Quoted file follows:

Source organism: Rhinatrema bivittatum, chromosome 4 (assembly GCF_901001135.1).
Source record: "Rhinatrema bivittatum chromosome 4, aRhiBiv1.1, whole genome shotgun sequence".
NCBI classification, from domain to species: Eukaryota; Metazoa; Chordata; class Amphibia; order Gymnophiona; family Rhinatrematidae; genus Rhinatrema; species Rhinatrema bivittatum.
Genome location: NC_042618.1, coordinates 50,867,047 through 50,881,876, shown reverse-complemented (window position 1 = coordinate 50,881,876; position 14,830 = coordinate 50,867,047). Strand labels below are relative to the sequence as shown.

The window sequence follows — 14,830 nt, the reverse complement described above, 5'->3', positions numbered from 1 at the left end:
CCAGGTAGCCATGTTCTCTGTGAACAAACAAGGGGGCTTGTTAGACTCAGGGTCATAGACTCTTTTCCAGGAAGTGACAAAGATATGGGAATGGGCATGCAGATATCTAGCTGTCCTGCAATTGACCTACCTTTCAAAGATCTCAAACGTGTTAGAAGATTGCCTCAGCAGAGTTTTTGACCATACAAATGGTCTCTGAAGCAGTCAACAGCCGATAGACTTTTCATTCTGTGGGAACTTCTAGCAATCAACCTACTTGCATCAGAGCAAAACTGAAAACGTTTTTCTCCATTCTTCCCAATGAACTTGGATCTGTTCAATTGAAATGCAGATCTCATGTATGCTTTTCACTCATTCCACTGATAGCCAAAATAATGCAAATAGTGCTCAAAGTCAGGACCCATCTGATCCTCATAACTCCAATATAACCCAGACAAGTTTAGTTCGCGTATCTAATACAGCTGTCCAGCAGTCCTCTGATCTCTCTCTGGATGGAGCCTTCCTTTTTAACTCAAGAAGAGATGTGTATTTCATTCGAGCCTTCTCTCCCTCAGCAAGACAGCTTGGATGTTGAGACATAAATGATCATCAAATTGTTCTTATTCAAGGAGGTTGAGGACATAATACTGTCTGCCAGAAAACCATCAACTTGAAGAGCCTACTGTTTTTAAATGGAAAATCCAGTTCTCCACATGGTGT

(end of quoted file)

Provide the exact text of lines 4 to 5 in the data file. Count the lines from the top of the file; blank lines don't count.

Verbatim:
Genome location: NC_042618.1, coordinates 50,867,047 through 50,881,876, shown reverse-complemented (window position 1 = coordinate 50,881,876; position 14,830 = coordinate 50,867,047). Strand labels below are relative to the sequence as shown.

The window sequence follows — 14,830 nt, the reverse complement described above, 5'->3', positions numbered from 1 at the left end: